Most of the time it's mined as a byproduct of digging for something else. How do you see silver that way?
Emil Kalinowski: No, that's absolutely right. I believe it's 70%, 75% of mine supply comes from copper, gold, and zinc mines plus a smattering of others.
But that's kind of good news though, is because there hasn't been a lot of investment in mining.
So should there be a price increase? We're not going to see a mine supply become price elastic. Right?
There's not going to be a mine supply response. So there's been a lot of capital expenditures being pulled from the mining industry for years now.
If we get into another inflationary cycle, it'll be years before mine supply reacts. So whatever Rick Rule says, obviously he's the expert.
But how do I measure silver versus gold? Just the gold, silver ratio. You can go back 300 years by going on measuringworth.com
They have great historical information for all manner of measures from the United Kingdom.
I believe they have a gold, silver ratio that goes back to 1667, they have the gold price going back to 1200.
So, look at those charts and you'll see the fluctuations. I have noticed at least in the last 150 years, silver falls during depressions, deflations, monetary disorders. We're in one now. It's no coincidence that silver was at 120 in March.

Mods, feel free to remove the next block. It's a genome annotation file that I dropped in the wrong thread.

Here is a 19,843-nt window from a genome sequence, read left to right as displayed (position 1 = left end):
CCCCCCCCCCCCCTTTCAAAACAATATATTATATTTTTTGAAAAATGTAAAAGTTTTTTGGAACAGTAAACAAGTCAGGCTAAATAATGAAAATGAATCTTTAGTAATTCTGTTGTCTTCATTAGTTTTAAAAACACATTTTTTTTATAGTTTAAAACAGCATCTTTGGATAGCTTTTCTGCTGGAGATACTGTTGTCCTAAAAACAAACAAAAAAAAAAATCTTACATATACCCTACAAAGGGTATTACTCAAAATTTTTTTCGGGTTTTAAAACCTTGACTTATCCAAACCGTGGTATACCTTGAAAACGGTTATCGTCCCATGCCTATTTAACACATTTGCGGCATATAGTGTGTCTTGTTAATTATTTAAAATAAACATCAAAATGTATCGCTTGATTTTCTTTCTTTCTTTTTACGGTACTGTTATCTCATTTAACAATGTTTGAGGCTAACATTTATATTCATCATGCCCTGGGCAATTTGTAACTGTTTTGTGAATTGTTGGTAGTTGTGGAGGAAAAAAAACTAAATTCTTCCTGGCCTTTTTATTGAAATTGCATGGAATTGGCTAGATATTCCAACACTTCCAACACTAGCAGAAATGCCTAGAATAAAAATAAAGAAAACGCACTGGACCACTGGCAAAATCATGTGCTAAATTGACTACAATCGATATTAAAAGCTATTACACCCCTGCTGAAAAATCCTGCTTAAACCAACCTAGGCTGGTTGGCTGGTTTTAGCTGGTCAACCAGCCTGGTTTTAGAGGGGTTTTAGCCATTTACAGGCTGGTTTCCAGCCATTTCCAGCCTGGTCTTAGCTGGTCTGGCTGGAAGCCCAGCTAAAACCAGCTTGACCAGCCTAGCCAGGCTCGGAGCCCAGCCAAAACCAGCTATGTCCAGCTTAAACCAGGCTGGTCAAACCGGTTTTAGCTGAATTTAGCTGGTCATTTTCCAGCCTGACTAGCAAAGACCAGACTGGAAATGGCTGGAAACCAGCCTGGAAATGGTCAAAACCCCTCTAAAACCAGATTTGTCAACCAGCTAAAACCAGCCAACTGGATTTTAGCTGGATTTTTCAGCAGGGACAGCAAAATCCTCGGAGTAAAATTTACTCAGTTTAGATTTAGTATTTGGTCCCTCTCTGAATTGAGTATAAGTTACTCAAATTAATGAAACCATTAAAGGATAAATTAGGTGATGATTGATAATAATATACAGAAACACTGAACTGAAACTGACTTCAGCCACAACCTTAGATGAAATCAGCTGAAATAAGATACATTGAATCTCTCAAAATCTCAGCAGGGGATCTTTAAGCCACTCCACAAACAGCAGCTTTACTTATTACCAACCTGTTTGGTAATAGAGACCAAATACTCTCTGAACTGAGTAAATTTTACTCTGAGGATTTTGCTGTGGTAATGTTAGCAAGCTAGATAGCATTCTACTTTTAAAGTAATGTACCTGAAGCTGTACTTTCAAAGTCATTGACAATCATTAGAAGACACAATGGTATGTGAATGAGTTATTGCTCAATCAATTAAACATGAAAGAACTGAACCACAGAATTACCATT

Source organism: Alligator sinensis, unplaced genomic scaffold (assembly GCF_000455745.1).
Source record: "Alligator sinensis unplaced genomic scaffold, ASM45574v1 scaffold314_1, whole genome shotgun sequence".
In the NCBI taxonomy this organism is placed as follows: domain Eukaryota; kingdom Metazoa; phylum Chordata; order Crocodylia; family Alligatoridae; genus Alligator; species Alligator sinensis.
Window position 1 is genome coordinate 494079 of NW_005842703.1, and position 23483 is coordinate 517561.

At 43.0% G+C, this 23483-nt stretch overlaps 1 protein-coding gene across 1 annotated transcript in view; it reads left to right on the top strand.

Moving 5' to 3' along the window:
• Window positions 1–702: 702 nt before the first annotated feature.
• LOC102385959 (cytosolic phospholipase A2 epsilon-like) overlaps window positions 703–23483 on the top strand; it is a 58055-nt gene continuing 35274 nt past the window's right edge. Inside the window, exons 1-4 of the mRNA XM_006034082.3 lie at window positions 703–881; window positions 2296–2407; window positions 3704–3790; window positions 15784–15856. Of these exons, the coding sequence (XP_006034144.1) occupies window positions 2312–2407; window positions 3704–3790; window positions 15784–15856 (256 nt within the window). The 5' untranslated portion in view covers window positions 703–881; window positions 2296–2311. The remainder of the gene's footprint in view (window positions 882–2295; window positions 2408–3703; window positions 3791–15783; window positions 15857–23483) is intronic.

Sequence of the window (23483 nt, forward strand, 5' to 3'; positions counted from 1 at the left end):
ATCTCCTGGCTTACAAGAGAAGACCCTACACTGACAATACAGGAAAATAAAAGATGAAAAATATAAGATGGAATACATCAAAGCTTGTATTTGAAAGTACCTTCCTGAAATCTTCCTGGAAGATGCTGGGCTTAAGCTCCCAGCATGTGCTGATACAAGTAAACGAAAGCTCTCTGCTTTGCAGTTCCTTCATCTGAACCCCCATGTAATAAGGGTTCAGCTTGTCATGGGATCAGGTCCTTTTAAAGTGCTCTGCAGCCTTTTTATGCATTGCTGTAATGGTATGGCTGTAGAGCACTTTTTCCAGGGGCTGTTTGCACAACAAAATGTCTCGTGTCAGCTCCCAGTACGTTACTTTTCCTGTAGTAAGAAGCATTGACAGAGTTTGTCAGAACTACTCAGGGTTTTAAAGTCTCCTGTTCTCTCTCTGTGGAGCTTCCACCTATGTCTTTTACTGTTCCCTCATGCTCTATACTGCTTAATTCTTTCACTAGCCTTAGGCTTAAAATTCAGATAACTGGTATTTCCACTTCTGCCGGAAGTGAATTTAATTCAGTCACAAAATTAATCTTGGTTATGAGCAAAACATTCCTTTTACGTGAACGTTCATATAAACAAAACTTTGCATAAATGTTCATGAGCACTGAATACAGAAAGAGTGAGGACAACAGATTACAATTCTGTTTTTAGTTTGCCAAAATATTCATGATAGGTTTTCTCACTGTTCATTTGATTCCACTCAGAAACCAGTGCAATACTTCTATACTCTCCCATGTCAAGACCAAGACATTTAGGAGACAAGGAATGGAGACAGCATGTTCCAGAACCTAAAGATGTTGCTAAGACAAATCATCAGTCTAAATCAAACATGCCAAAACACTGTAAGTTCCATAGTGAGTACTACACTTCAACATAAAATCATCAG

George: Right. 100, you mean at 12?
Emil Kalinowski: I think for the month it was 112 and then 121 day, if I remember correctly.
George: For the price of silver?
Emil Kalinowski: Gold to silver ratio. The gold to silver ratio.
George: I'm sorry. Okay. I've got you. Got it, got it. Got it. Okay Emil, well I sure appreciate your time.
It's really been fun talking to you. For my viewers who want to find out more about your company or more about what you do, where can they go?
Emil Kalinowski: Well, I'm on Twitter @emailKalinowski. I'm on YouTube as well. You can look for my channel and Jeff's channel.
I answer all the questions. And then you'll find my writings most recently at the Wheaton Precious Metals blog, and that's it, George.
I really appreciate the kindness that you've shown our channel, our fledgling little enterprise here. I wish you continued success. Again, thank you very much.
George: Emil what's the name of the channel?
Emil Kalinowski: It's the Alhambra Investments channel, and then just my own personal channel.
I have the videos on there as well. So the Emil Kalinowski channel.
George: Okay. Awesome. Well, I appreciate your time. I can't wait to do it again.
Emil Kalinowski: Thank you, George.